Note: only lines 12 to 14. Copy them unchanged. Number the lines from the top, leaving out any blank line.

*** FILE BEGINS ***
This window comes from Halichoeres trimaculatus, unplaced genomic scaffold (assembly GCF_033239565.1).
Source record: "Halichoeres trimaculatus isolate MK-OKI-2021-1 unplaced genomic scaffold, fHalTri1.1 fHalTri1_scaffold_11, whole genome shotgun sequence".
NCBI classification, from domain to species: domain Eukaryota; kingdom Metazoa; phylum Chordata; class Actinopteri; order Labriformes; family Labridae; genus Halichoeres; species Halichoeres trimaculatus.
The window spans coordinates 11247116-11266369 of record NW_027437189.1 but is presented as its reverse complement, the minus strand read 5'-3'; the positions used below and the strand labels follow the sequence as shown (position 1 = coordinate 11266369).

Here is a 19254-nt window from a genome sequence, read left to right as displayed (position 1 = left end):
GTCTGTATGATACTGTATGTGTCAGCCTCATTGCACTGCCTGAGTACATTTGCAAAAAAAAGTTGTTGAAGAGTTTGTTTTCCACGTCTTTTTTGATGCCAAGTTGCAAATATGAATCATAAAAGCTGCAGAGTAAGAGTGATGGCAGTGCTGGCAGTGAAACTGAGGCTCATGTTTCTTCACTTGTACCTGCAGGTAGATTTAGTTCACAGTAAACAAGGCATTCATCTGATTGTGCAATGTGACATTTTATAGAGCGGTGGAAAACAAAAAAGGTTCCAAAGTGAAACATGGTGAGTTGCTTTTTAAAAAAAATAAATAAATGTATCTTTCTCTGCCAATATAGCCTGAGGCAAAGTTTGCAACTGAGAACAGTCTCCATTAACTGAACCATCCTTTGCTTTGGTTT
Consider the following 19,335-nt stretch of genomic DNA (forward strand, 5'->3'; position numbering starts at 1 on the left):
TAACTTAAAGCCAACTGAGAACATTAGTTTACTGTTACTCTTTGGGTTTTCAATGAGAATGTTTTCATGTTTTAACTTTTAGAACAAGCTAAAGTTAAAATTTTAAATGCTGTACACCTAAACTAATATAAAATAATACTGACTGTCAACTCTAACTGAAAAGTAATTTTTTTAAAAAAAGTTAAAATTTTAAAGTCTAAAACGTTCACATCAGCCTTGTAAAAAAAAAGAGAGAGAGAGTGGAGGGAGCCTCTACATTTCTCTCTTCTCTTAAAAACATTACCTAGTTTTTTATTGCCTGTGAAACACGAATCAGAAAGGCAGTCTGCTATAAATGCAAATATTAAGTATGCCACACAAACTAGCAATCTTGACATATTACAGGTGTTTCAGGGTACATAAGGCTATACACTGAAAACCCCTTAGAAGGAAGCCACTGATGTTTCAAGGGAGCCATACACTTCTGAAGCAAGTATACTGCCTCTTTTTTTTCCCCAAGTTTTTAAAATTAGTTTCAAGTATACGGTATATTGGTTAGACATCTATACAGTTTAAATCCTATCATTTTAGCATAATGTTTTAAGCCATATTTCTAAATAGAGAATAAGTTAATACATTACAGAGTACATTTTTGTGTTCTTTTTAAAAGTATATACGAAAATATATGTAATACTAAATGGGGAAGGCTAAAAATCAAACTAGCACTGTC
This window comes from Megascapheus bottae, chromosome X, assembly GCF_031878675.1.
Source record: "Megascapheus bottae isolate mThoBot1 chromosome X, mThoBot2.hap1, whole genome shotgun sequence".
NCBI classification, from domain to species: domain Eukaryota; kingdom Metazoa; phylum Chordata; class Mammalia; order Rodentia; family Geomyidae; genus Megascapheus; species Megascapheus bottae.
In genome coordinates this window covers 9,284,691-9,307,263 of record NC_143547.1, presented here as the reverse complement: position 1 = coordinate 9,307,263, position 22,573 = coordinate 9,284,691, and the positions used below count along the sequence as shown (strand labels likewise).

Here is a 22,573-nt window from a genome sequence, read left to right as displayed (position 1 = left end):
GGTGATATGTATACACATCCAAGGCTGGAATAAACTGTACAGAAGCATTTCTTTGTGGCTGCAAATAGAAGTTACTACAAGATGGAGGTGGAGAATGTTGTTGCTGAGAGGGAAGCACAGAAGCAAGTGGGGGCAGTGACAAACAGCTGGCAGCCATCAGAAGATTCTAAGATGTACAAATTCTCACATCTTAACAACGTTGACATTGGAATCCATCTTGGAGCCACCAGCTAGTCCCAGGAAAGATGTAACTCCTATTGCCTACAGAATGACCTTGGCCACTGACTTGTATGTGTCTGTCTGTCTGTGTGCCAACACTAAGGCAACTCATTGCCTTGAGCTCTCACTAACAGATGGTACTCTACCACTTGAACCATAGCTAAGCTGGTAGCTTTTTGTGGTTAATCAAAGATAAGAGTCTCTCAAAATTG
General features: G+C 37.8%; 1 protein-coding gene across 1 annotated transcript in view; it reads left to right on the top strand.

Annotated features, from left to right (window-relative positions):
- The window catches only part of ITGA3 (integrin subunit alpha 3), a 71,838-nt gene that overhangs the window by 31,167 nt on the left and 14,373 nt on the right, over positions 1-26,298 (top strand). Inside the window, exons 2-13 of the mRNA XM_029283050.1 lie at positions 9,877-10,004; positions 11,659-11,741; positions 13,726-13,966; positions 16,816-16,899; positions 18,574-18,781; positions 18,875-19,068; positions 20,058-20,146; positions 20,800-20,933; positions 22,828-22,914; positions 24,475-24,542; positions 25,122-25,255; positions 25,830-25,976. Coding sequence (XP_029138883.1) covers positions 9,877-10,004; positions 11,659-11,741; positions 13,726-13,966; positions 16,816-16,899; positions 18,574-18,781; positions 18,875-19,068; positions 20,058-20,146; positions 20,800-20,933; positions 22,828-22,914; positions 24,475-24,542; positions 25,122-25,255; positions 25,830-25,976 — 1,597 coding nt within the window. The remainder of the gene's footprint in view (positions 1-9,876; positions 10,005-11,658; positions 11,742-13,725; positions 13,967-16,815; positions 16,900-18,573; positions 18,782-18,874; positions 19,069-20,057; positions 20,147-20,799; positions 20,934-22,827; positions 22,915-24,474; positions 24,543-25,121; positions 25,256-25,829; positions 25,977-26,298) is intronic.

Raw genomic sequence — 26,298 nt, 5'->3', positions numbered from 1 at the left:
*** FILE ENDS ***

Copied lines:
In genome coordinates this window covers 9,284,691-9,307,263 of record NC_143547.1, presented here as the reverse complement: position 1 = coordinate 9,307,263, position 22,573 = coordinate 9,284,691, and the positions used below count along the sequence as shown (strand labels likewise).

Here is a 22,573-nt window from a genome sequence, read left to right as displayed (position 1 = left end):
GGTGATATGTATACACATCCAAGGCTGGAATAAACTGTACAGAAGCATTTCTTTGTGGCTGCAAATAGAAGTTACTACAAGATGGAGGTGGAGAATGTTGTTGCTGAGAGGGAAGCACAGAAGCAAGTGGGGGCAGTGACAAACAGCTGGCAGCCATCAGAAGATTCTAAGATGTACAAATTCTCACATCTTAACAACGTTGACATTGGAATCCATCTTGGAGCCACCAGCTAGTCCCAGGAAAGATGTAACTCCTATTGCCTACAGAATGACCTTGGCCACTGACTTGTATGTGTCTGTCTGTCTGTGTGCCAACACTAAGGCAACTCATTGCCTTGAGCTCTCACTAACAGATGGTACTCTACCACTTGAACCATAGCTAAGCTGGTAGCTTTTTGTGGTTAATCAAAGATAAGAGTCTCTCAAAATTG